The headliners at Glasgow’s newest music festival TRNSMT, which takes over Glasgow Green this weekend, are heavily rock and pop-focused. But given that the muddy field is the raver’s spiritual home, and with the communal sense of bonhomie and camaraderie that engulfs any festival crowd thrown in, music fans of all stripes will find much to enjoy here.

The action actually kicks off uptown from the festival site, in one of the city’s most celebrated venues. King Tut’s is where it all began for Oasis back in 1993, and the St Vincent Street sweatbox is the setting for tonight’s “Test Transmission” – the official pre-party for festival ticket holders. Liverpool singer-songwriter Louis Berry’s rich croon and the powerful howl of precocious Bathgate Nutini-soundalike Lewis Capaldi await those lucky enough to get their mitts on the party’s free tickets.

Tomorrow, the festival begins proper. Rag’n’Bone Man’s hip-hop blues marries sweet melancholy with soulful sampling – see his enormo-hit Human as a prime example – and London Grammar’s electropop carries elements of trip-hop and electronica. They’re followed by Belle and Sebastian – not the most raucous band ever to come from Glasgow, but no strangers to a disco-inflected pop hook – and Radiohead, the alt-rock veterans who turned in a bewilderingly brilliant Glastonbury headline set a fortnight ago. Afterwards, it’s back to the ABC afterparty. Given their weirdo, electronic inclinations, the critically-acclaimed indie trio Everything Everything’s DJ set at there should be a veritable procession of bangers.

After a pedestrian start, Saturday looks like it should get going in earnest when Stormzy – who it would be fair to describe as the coolest man in Britain right now – takes to the main stage. The towering, tracksuited, Corbyn-supporting south London rapper is officially in the midst of a moment: his ascent to the top has been rapid and relentless, and if his sold-out gig at the Academy in April is anything to go by, there should be a huge turnout for his afternoon set. Saturday headliners Kasabian have psychedelic moments in their catalogue of beat-driven indie, but the Circa Waves DJ set at the late-night ABC afterparty might be your next chance to boogie properly.

With their polished, upbeat pop-rock, Blossoms are the band most likely to get the Sunday crowd shuffling, before The 1975 – with their funk-laced tunes redolent of the decade following the one that gave them their name – get things warmed up for festival closers Biffy Clyro. After that it’s back up to Sauchiehall Street and one final “End Transmission” blowout, with local rockers Twin Atlantic DJing.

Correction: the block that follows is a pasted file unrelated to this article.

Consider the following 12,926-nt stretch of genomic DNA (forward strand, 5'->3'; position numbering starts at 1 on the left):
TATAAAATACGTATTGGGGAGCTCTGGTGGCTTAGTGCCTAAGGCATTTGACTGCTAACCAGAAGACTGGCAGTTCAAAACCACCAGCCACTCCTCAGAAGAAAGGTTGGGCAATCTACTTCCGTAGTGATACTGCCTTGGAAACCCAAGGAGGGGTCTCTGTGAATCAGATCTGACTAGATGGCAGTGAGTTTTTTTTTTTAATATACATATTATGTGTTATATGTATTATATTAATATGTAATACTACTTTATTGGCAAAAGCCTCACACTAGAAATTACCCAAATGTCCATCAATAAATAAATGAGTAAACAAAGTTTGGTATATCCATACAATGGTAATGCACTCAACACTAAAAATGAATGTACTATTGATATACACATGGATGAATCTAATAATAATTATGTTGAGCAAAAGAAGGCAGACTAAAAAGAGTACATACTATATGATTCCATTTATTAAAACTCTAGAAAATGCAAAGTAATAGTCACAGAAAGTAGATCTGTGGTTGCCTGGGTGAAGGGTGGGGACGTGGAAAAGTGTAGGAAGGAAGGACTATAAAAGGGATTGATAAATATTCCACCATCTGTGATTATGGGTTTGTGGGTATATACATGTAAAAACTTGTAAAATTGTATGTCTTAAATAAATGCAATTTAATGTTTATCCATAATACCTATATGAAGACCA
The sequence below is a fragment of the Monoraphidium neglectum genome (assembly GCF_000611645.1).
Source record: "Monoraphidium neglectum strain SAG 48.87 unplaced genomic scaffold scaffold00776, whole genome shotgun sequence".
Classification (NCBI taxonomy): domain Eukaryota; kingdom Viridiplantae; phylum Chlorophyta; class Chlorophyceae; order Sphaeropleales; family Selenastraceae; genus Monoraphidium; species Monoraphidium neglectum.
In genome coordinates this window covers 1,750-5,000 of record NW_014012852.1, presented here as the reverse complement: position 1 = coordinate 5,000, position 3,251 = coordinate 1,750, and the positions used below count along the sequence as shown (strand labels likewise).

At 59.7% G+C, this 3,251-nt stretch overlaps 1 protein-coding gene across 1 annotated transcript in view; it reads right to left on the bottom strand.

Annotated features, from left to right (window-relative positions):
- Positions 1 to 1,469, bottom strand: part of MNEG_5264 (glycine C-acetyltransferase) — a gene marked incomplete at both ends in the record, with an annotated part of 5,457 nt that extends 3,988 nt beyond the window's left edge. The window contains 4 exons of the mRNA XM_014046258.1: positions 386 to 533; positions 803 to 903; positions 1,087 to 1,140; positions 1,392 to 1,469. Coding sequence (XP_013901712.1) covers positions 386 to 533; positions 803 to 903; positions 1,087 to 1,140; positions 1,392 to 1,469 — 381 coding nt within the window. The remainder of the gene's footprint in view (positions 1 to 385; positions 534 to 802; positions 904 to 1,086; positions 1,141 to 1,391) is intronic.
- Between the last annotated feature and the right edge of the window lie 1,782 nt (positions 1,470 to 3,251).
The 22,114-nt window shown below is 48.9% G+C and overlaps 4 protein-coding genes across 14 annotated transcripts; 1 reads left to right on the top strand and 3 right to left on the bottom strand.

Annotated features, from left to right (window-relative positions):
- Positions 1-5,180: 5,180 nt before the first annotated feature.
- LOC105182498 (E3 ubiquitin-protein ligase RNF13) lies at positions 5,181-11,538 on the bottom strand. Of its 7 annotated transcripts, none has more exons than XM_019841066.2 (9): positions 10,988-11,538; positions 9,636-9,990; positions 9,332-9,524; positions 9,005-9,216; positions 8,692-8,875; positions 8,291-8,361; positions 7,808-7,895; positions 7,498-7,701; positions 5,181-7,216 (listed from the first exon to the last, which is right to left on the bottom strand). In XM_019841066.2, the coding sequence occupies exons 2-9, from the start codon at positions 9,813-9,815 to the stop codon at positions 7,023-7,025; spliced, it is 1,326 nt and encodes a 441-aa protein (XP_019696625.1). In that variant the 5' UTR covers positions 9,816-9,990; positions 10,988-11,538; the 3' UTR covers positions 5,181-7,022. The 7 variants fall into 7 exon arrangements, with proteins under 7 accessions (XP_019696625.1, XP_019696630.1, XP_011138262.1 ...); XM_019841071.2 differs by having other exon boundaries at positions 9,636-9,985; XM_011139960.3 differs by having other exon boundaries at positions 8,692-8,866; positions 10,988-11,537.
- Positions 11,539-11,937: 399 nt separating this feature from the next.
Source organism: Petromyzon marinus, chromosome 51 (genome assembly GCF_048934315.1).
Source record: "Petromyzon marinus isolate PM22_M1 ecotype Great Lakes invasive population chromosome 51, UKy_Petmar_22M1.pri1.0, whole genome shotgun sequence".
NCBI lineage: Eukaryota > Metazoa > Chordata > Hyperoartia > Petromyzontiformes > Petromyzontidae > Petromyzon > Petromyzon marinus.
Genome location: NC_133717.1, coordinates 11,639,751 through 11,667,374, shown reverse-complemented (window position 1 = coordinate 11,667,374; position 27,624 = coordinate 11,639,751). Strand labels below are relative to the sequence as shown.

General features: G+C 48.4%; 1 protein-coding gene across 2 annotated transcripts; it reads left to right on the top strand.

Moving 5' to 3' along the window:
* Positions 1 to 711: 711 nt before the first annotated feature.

There are pre-parties on at St Luke’s each day of the festival, with unofficial afterparties at The Garage, where you’ll get in free tomorrow night and at a discounted rate on Saturday with your festival wristband.

• TRNSMT Pre-party, tonight, King Tut’s, 8.30pm – late, free

• TRNSMT Festival, tomorrow, Saturday, Sunday, Glasgow Green, 12pm – 11pm, from £59.50

• Afterparties, tomorrow, Saturday, Sunday, O2 ABC, 11pm – 3am, £9/£5

Mike Servito

For Number’s latest Sub Club session, the Detroit tastemaker Mike Servito flies in from picturesque Puglia to headline what should be a pretty special party. A resident at Brooklyn’s The Bunker and his hometown’s No Way Back, Servito is an old-fashioned DJ’s DJ. Using vinyl only, his deep, deep mixing skills hark back to a simpler time: a time when the Motor City was world techno’s freshwater spring, and Chicago ruled the roost when it came to house music. The world has moved on, but this incredibly well-respected mixer retains an authority and it’s hard to put it better than the promoters when they describe him as “basically an exceptionally good DJ who has the records and that certain secret knowledge required to elevate a party.” Support comes from Numbers resident Spencer, who knows a thing or two about getting people dancing himself.

• Numbers with Mike Servito, tomorrow, Sub Club, 11pm – 3am, £12

Late Nite Tuff Guy

Late Nite Tuff Guy’s groove-driven disco edits are the stuff of legend. The Aussie producer was the absolute king of his homeland’s underground house and techno scene in a past life, before a chronic fear of flying led to an extended break from the spotlight. He’s since overcome his phobia, thank goodness, and it means that we get to enjoy him live and in person at We Should Hang Out More, which takes over The Berkeley Suite on Saturday night. Support comes from the suitably soulful Shahaa Tops and Peter Panther.

• We Should Hang Out More with Late Nite Tuff Guy, Saturday, The Berkeley Suite, 11pm – 3am, £10

Unicorns Vs Dragons

I have no shame in nailing my colours to the mast and letting you know that I am a Brony. If you’re not yet familiar with the Brony subculture, pull up a chair. We are adult male fans of My Little Pony: Friendship is Magic – a cartoon for little girls – and we have no shame in dressing up as cartoon ponies and giving ourselves names like “Starspangle” or “Princess Curley Cutester.” You can tell that we’re becoming more accepted because on Saturday night, The Garage has this Unicorns Vs Dragons-themed night, which encourages punters to pick sides between these two mythical creatures (pony friendship is magic, sure, but inter-species relations leave a lot to be desired). With its fluffy cloud and candyfloss vibes the club’s main hall will be the “Magical Unicorn Wonderland,” while dragonheads will find basement club G2 transformed into a more homely “Dragon Lair”. Of course, I won’t be setting foot in it because I'm #TeamUnicorn all the way. See you on the dancefloor, fellow Bronies.

• Unicorns Vs Dragons, Saturday, The Garage, 11pm – 3am, £tbc